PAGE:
In the late 1980s waterfowl biologists, thinking about all these factors, realized that the key to sustaining healthy duck populations was "keeping the table set" over large landscapes for those strong production years that come along now and then. If wetland basins are intact—and not ditched, tiled, or filled—they will return to their natural productivity whenever the snow and rain allow. Similarly, if native grasslands, forage crops, or Conservation Reserve Program cover are in place when the water returns—as illustrated graphically in the Dakotas in the mid-1990s—duck numbers can explode. The challenge is to affect the "table" on a scale big enough to matter. That means applying every tool we have to protect and restore pothole basins and doing everything we can to keep the grass right-side up across the prairie landscape.
Ensuring sufficient habitat to sustain healthy waterfowl populations will require broad public support for wetlands conservation. Fortunately, there is growing appreciation for the many benefits wetlands provide for society, especially during times of exceptionally wet weather. Intact wetlands can slow the flow of water over the land, giving creeks and rivers time to flow moderately and lessen the chance of catastrophic floods. Wetlands also take up excess nutrients like phosphorus and nitrates common in runoff from agricultural watersheds, minimizing harm to rivers, lakes, and municipal water supplies downstream.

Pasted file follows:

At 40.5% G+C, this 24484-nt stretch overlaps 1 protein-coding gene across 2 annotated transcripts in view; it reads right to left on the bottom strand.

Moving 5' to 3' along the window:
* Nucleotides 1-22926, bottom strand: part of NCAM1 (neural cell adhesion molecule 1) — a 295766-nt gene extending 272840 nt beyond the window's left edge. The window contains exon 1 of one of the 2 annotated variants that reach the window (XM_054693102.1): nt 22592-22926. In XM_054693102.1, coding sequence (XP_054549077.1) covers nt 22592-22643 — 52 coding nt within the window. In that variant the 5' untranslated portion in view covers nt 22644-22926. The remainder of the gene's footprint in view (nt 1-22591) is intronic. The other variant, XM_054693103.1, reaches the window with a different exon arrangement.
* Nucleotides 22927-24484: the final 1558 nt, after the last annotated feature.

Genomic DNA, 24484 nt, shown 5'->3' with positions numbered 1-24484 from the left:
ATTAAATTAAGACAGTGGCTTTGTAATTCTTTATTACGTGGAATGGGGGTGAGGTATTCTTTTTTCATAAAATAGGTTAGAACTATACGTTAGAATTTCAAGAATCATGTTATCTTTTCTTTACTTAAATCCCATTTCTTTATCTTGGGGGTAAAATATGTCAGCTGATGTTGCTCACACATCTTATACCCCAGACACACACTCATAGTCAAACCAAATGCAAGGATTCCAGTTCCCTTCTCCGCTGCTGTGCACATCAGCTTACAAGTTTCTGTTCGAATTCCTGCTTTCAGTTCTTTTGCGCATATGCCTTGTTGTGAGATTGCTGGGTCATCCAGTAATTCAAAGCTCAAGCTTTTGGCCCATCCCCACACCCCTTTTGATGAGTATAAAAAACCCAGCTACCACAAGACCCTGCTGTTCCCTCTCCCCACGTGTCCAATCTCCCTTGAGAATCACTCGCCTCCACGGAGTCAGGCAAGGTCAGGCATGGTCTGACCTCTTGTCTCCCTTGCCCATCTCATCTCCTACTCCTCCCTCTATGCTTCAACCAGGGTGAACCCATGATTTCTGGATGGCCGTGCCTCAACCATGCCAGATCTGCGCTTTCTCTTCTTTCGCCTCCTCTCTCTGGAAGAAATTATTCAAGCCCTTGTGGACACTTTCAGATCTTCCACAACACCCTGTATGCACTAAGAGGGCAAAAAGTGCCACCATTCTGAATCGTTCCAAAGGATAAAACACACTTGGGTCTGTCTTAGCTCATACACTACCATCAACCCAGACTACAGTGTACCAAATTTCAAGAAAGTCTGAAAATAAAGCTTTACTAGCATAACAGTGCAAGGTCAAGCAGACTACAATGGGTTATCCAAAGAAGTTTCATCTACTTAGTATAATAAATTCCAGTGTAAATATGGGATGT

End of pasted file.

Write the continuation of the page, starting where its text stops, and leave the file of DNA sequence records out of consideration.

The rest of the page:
For 10,000 years, since the Wisconsin Glacier retreated from the prairies of North America, duck numbers have likely waxed and waned due to dynamic forces that influence this region's wetlands and grasslands. If people use the land in a way that allows this natural system to continue to function, we should enjoy the magnificent company of wildfowl for generations to come. But that won't happen if we are careless, short-sighted, or complacent.
When DU celebrates its 100th Anniversary in 2037, what will future readers of this magazine think of our actions? Will they smile softly and thank us for getting it right? Or will they shake their heads and wonder what went so wrong? We can't know the answer, but we do know what we need to do today. If we keep wetlands and grasslands on the prairies, we will keep the ducks.
HIGHLY VARIABLE Since 1955, the abundance of breeding ducks in the traditional survey area has ranged from a record low of 25 million birds in 1962 to a record high of 48.6 million birds in 2012.
Dr. Mike Anderson is senior conservation advisor at DU Canada national headquarters at Oak Hammock Marsh.